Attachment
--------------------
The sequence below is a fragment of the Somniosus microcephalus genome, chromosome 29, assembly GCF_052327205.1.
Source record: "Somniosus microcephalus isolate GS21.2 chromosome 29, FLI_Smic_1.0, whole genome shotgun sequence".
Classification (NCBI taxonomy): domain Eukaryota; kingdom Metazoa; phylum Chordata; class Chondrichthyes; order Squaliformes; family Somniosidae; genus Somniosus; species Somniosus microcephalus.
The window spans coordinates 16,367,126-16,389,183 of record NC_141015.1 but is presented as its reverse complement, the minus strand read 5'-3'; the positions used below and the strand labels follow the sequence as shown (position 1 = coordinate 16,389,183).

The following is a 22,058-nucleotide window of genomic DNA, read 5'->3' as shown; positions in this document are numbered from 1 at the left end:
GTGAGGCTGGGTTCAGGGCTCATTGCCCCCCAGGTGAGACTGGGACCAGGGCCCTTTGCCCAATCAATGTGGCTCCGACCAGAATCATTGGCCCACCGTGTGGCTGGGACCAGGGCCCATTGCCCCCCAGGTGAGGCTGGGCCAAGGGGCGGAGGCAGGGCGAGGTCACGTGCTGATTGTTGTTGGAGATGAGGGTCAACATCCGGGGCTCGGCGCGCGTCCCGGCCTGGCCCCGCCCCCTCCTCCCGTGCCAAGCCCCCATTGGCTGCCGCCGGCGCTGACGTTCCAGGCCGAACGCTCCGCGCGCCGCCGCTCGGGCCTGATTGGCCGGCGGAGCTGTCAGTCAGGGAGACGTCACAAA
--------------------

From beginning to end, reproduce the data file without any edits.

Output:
The sequence below is a fragment of the Somniosus microcephalus genome, chromosome 29, assembly GCF_052327205.1.
Source record: "Somniosus microcephalus isolate GS21.2 chromosome 29, FLI_Smic_1.0, whole genome shotgun sequence".
Classification (NCBI taxonomy): domain Eukaryota; kingdom Metazoa; phylum Chordata; class Chondrichthyes; order Squaliformes; family Somniosidae; genus Somniosus; species Somniosus microcephalus.
The window spans coordinates 16,367,126-16,389,183 of record NC_141015.1 but is presented as its reverse complement, the minus strand read 5'-3'; the positions used below and the strand labels follow the sequence as shown (position 1 = coordinate 16,389,183).

The following is a 22,058-nucleotide window of genomic DNA, read 5'->3' as shown; positions in this document are numbered from 1 at the left end:
GTGAGGCTGGGTTCAGGGCTCATTGCCCCCCAGGTGAGACTGGGACCAGGGCCCTTTGCCCAATCAATGTGGCTCCGACCAGAATCATTGGCCCACCGTGTGGCTGGGACCAGGGCCCATTGCCCCCCAGGTGAGGCTGGGCCAAGGGGCGGAGGCAGGGCGAGGTCACGTGCTGATTGTTGTTGGAGATGAGGGTCAACATCCGGGGCTCGGCGCGCGTCCCGGCCTGGCCCCGCCCCCTCCTCCCGTGCCAAGCCCCCATTGGCTGCCGCCGGCGCTGACGTTCCAGGCCGAACGCTCCGCGCGCCGCCGCTCGGGCCTGATTGGCCGGCGGAGCTGTCAGTCAGGGAGACGTCACAAA